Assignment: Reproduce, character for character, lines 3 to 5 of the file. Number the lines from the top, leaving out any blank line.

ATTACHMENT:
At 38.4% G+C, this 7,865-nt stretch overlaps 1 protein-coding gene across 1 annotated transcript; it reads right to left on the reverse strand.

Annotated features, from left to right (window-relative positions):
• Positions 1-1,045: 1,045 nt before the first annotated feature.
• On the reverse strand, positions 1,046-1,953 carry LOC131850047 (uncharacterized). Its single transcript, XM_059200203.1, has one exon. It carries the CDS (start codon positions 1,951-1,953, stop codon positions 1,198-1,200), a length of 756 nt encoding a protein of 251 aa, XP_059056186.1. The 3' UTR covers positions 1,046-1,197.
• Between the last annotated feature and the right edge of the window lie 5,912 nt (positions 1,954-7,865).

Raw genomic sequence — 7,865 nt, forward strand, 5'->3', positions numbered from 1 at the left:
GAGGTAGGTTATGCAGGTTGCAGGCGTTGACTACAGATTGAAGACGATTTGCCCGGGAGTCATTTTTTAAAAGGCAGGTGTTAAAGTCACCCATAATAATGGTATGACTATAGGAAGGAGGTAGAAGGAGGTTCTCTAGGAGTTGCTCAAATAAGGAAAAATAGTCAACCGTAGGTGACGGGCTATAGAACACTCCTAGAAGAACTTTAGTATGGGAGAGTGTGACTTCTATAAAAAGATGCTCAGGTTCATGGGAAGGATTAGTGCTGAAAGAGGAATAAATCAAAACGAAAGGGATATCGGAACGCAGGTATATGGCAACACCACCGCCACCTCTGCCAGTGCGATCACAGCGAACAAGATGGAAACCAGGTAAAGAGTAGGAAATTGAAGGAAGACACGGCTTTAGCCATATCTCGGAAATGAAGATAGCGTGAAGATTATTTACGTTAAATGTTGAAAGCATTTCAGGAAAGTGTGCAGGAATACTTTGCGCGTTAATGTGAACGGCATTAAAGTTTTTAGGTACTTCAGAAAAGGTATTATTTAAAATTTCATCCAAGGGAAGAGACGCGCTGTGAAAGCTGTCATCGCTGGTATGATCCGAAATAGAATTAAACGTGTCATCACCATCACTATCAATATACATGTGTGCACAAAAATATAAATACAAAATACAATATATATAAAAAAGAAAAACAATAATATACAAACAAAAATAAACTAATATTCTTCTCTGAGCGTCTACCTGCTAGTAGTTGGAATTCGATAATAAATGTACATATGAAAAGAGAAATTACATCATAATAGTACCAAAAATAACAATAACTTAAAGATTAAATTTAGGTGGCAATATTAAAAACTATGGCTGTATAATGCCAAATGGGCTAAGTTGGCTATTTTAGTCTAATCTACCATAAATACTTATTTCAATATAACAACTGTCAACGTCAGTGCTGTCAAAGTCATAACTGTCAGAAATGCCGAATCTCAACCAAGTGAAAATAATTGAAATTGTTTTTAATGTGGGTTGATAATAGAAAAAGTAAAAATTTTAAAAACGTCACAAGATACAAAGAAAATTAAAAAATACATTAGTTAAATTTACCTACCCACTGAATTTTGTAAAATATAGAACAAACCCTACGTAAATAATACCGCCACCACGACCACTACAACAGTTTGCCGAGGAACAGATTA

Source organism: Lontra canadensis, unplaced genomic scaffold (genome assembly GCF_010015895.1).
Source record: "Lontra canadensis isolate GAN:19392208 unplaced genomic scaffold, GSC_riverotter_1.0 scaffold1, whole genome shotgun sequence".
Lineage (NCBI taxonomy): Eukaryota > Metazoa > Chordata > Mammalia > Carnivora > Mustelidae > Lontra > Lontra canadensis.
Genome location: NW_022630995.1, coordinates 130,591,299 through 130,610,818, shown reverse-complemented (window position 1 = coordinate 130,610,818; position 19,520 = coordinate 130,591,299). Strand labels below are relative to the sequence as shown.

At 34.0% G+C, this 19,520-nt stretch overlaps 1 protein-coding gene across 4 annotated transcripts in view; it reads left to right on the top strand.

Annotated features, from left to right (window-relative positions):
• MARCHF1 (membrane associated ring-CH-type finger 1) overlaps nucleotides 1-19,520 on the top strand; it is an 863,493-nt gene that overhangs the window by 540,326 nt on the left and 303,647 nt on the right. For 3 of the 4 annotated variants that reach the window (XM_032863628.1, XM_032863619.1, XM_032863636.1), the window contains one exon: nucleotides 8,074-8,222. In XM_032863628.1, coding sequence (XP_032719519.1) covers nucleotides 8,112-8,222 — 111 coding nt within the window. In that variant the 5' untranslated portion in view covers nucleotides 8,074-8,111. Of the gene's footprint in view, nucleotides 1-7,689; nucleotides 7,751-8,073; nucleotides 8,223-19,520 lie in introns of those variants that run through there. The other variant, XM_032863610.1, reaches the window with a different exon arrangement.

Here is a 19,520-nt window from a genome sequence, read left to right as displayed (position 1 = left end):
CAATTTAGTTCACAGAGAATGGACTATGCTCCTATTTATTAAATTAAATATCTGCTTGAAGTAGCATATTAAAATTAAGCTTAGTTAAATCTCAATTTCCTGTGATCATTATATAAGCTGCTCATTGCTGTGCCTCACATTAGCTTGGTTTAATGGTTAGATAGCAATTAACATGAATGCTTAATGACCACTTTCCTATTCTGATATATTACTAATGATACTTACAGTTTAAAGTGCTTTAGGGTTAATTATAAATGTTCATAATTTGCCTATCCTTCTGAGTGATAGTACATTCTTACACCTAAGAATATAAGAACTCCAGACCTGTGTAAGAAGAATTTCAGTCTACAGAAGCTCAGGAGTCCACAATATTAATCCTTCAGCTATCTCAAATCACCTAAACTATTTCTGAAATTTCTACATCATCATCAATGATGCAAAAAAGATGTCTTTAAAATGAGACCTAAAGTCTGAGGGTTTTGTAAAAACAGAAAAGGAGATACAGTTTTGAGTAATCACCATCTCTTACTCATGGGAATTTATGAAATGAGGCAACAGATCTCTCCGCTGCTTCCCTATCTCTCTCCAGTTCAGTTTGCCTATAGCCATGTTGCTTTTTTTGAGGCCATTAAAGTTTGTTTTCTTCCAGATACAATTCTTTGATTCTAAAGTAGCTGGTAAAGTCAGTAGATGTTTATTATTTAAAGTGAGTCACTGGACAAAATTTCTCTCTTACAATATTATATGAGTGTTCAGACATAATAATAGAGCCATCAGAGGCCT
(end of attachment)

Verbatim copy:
• Positions 1-1,045: 1,045 nt before the first annotated feature.
• On the reverse strand, positions 1,046-1,953 carry LOC131850047 (uncharacterized). Its single transcript, XM_059200203.1, has one exon. It carries the CDS (start codon positions 1,951-1,953, stop codon positions 1,198-1,200), a length of 756 nt encoding a protein of 251 aa, XP_059056186.1. The 3' UTR covers positions 1,046-1,197.
• Between the last annotated feature and the right edge of the window lie 5,912 nt (positions 1,954-7,865).